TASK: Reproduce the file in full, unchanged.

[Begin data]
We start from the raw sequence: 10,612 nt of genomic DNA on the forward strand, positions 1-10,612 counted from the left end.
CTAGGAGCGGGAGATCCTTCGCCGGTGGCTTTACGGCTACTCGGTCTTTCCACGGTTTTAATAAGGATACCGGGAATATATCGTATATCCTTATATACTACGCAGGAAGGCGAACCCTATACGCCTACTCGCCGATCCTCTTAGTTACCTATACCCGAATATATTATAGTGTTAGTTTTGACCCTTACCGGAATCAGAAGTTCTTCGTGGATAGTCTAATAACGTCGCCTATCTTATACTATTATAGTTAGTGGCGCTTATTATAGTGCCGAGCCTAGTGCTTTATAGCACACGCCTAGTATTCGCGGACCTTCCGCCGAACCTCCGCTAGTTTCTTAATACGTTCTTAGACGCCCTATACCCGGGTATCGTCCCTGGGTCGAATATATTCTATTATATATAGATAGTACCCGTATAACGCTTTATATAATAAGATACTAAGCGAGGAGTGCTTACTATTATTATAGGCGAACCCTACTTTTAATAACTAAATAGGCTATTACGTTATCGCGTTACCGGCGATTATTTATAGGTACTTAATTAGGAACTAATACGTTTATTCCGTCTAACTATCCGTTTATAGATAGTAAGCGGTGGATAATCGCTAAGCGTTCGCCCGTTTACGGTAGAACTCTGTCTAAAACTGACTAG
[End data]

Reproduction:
We start from the raw sequence: 10,612 nt of genomic DNA on the forward strand, positions 1-10,612 counted from the left end.
CTAGGAGCGGGAGATCCTTCGCCGGTGGCTTTACGGCTACTCGGTCTTTCCACGGTTTTAATAAGGATACCGGGAATATATCGTATATCCTTATATACTACGCAGGAAGGCGAACCCTATACGCCTACTCGCCGATCCTCTTAGTTACCTATACCCGAATATATTATAGTGTTAGTTTTGACCCTTACCGGAATCAGAAGTTCTTCGTGGATAGTCTAATAACGTCGCCTATCTTATACTATTATAGTTAGTGGCGCTTATTATAGTGCCGAGCCTAGTGCTTTATAGCACACGCCTAGTATTCGCGGACCTTCCGCCGAACCTCCGCTAGTTTCTTAATACGTTCTTAGACGCCCTATACCCGGGTATCGTCCCTGGGTCGAATATATTCTATTATATATAGATAGTACCCGTATAACGCTTTATATAATAAGATACTAAGCGAGGAGTGCTTACTATTATTATAGGCGAACCCTACTTTTAATAACTAAATAGGCTATTACGTTATCGCGTTACCGGCGATTATTTATAGGTACTTAATTAGGAACTAATACGTTTATTCCGTCTAACTATCCGTTTATAGATAGTAAGCGGTGGATAATCGCTAAGCGTTCGCCCGTTTACGGTAGAACTCTGTCTAAAACTGACTAG